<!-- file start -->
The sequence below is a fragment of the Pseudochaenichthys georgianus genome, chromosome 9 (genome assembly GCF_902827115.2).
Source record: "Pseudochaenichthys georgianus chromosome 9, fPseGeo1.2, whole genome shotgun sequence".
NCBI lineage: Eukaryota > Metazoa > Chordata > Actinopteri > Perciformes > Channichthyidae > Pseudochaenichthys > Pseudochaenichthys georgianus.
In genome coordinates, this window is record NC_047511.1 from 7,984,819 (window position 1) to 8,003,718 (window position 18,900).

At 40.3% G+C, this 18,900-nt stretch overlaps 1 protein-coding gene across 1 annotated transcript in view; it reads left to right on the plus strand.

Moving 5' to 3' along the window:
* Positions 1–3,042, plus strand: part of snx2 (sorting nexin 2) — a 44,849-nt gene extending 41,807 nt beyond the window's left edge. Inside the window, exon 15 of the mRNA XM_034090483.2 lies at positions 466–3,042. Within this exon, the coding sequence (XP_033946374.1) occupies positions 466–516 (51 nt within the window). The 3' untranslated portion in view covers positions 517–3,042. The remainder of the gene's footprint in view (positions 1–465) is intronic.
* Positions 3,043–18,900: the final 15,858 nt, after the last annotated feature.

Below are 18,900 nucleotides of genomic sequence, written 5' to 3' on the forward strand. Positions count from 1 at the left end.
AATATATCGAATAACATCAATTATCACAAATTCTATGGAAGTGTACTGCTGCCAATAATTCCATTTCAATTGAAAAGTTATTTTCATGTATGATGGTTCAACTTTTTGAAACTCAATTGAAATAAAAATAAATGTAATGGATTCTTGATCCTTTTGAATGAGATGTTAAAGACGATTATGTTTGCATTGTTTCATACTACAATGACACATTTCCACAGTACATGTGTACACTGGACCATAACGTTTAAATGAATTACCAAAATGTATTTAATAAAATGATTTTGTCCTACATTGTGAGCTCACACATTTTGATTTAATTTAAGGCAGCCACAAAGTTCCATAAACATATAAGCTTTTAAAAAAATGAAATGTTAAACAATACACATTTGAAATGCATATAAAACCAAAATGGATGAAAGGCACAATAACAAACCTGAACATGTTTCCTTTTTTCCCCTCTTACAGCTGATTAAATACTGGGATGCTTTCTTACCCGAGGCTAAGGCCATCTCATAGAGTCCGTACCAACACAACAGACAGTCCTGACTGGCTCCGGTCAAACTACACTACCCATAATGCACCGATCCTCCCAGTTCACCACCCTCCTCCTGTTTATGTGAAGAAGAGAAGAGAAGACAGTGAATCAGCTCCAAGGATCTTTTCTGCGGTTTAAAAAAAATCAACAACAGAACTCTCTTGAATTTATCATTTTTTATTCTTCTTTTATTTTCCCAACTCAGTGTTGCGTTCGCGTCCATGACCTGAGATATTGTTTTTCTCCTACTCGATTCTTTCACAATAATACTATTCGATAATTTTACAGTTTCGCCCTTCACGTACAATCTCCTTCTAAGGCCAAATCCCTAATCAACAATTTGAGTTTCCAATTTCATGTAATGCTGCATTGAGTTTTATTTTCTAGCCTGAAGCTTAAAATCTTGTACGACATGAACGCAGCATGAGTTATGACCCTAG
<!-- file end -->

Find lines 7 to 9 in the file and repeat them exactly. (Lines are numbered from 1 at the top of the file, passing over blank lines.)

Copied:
* Positions 1–3,042, plus strand: part of snx2 (sorting nexin 2) — a 44,849-nt gene extending 41,807 nt beyond the window's left edge. Inside the window, exon 15 of the mRNA XM_034090483.2 lies at positions 466–3,042. Within this exon, the coding sequence (XP_033946374.1) occupies positions 466–516 (51 nt within the window). The 3' untranslated portion in view covers positions 517–3,042. The remainder of the gene's footprint in view (positions 1–465) is intronic.
* Positions 3,043–18,900: the final 15,858 nt, after the last annotated feature.

Below are 18,900 nucleotides of genomic sequence, written 5' to 3' on the forward strand. Positions count from 1 at the left end.